It was Tuesday, 19 years ago, just after breakfast. PBS carried what sounded like a book review on the radio: something about airplanes hitting towers in New York. Switching the radio over to another station, I found it, too, carried the same story. I was on my way to Fargo to get some art supplies for my students. The radio and my dog were keeping me company that beautiful morning, and I wasn’t wanting to hear about a sad plot for a book review.
Pulling in at Grandma’s Attic in Valley City, I overheard the lady at the front say something about a bombing. Wow. It sounded like they were talking about the book review I had heard. Soon, a shopper was discussing the same thing with another lady. I decided to ask at the front cashier. “What is this you’re talking about: this bombing?”
“New York’s Trade towers were just hit by airplanes … and they were our airplanes!” she answered. My heart sank. Suddenly, life stopped as I knew it, and it was 1969 all over again.
Tears welling up, I had to get to Fargo. The kids needed paint but not for their assignments. Now they needed paint because they would on Wednesday do paintings of what had happed today …that day … that Tuesday morning when their lives changed forever.
Arriving in Fargo, I saw the mall was closed. Thirteenth Avenue was like a funeral cordon just passed by. The art stores were closed. Even the grocery stores had “Closed” signs posted. Some included hand-painted “Pray for America” written on them. I drove home without supplies.
On Wednesday, the 12th, the drawing and painting classes had one task: paint how they felt about the events of 9-11. They had pieces of white cloth, about 2 feet by 4 and they had house paint I brought from home, some brushes and photos of eagles, the Pentagon, White House and our flag.
They painted quietly and were searching for ways to illustrate what was in their hearts. There were some tears. A few had relatives connected to New York and the military. Everyone felt the threat of loss and instability. North Dakota may have been 1400 miles away, but that day it might as well have been on campus.
They recorded how they felt. They painted their fears. Light conversation began and they each had to describe for the class how they felt. Some said they couldn’t describe it in words but they could paint it.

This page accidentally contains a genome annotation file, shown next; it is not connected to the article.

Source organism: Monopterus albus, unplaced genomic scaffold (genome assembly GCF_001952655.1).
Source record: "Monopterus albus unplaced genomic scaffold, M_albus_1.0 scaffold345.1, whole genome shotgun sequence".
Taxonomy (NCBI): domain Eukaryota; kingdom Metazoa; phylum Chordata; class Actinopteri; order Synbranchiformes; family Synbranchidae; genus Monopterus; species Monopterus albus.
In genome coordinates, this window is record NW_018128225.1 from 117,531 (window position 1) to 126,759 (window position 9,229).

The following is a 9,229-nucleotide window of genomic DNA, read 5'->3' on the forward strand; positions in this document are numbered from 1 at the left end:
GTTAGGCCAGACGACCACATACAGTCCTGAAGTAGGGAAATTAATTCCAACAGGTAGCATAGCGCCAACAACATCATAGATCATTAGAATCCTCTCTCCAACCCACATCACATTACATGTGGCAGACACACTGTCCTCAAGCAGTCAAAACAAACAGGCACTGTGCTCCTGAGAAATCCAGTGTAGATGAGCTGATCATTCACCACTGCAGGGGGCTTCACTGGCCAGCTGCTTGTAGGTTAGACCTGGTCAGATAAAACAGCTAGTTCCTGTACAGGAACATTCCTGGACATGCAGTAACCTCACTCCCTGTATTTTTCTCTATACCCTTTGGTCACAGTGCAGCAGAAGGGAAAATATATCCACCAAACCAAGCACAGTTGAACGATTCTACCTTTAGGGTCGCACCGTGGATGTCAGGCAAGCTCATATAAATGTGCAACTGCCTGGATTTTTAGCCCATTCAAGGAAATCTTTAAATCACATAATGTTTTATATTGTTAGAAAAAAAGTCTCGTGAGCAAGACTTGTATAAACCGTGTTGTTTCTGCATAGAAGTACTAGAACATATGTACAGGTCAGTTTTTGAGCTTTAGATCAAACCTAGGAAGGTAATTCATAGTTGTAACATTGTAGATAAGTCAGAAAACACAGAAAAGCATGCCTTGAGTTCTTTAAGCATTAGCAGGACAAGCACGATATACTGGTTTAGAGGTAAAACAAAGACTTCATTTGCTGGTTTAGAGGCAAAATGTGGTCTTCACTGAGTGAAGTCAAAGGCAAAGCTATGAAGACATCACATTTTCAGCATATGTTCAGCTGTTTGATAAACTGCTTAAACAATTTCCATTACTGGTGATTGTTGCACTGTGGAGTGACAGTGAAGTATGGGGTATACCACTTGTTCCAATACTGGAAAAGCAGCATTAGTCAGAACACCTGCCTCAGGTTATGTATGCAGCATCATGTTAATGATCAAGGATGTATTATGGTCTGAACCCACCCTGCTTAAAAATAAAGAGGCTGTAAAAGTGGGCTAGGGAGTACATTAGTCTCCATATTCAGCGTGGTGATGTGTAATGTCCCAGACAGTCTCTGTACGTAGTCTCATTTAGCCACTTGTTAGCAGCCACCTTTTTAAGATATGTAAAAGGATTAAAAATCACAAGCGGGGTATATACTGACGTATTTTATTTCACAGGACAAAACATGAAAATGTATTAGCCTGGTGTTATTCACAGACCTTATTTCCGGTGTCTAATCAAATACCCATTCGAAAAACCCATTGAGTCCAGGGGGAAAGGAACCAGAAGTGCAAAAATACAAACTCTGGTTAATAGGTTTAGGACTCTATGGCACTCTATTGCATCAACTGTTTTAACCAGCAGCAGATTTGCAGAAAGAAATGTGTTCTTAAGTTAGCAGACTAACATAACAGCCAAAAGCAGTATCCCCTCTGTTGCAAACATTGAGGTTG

Those same emotions returned this past March when college students left for spring break and we as Earthlings were facing another time-stopping moment: COVID -19.
I knew nothing was ever going to be the same … just as I did Tuesday of 2001. Nothing COULD ever be the same. The earth had been hit with a different kind of bomb, and our sole defense would be to isolate and cover our bodies so that novel coronavirus could not reach us. Other people were our enemies. They could knock down our personal lives … our tower … and kill us, just as those 3,000 souls were killed that day 19 years ago.
School could not resume. Students and professors had to arrange for online replacement instructions as spring rolled along and cases rose daily. Among the assignments I gave the kids to do was write how you feel about what has happened. I encouraged them to keep a daily calendar, a diary really, of their days, how they felt about everything, and to draw pictures. Some students turned in their diary as credit for a final paper in art history. No books at home: All supplies were at school, and wherever they were, their art supplier was closed.
Coping under stress is hard. It’s hard for people who have been through other tough times and managed to get to the other side. But coping teaches us some important things: patience, preparation, prayer and action; traits 9-11 taught us, and now COVID-19 is teaching the world.
If anyone has an item for this column, please contact Sharon Cox, PO Box 1559, Jamestown, ND 58402-1559.